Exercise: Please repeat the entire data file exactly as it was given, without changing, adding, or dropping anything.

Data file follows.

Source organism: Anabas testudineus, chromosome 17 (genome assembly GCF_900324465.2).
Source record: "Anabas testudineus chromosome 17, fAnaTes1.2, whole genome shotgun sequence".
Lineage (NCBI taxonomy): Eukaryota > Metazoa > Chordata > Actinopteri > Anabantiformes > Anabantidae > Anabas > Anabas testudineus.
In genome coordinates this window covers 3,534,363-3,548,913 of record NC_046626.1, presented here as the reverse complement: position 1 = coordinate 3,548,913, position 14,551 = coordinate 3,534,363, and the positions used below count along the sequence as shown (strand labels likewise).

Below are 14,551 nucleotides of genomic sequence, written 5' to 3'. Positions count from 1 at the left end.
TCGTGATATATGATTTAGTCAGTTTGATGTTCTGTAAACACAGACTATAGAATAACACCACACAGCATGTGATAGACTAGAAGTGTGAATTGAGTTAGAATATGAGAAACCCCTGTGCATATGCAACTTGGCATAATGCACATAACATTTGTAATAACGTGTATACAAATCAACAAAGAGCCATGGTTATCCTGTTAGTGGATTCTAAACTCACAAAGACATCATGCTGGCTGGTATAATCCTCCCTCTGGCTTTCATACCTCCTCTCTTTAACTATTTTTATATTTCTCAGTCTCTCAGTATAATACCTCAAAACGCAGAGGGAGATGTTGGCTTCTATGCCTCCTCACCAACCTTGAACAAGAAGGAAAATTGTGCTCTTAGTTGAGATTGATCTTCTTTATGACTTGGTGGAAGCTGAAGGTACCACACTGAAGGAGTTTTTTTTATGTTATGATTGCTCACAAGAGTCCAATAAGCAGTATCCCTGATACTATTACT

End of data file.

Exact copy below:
Source organism: Anabas testudineus, chromosome 17 (genome assembly GCF_900324465.2).
Source record: "Anabas testudineus chromosome 17, fAnaTes1.2, whole genome shotgun sequence".
Lineage (NCBI taxonomy): Eukaryota > Metazoa > Chordata > Actinopteri > Anabantiformes > Anabantidae > Anabas > Anabas testudineus.
In genome coordinates this window covers 3,534,363-3,548,913 of record NC_046626.1, presented here as the reverse complement: position 1 = coordinate 3,548,913, position 14,551 = coordinate 3,534,363, and the positions used below count along the sequence as shown (strand labels likewise).

Below are 14,551 nucleotides of genomic sequence, written 5' to 3'. Positions count from 1 at the left end.
TCGTGATATATGATTTAGTCAGTTTGATGTTCTGTAAACACAGACTATAGAATAACACCACACAGCATGTGATAGACTAGAAGTGTGAATTGAGTTAGAATATGAGAAACCCCTGTGCATATGCAACTTGGCATAATGCACATAACATTTGTAATAACGTGTATACAAATCAACAAAGAGCCATGGTTATCCTGTTAGTGGATTCTAAACTCACAAAGACATCATGCTGGCTGGTATAATCCTCCCTCTGGCTTTCATACCTCCTCTCTTTAACTATTTTTATATTTCTCAGTCTCTCAGTATAATACCTCAAAACGCAGAGGGAGATGTTGGCTTCTATGCCTCCTCACCAACCTTGAACAAGAAGGAAAATTGTGCTCTTAGTTGAGATTGATCTTCTTTATGACTTGGTGGAAGCTGAAGGTACCACACTGAAGGAGTTTTTTTTATGTTATGATTGCTCACAAGAGTCCAATAAGCAGTATCCCTGATACTATTACT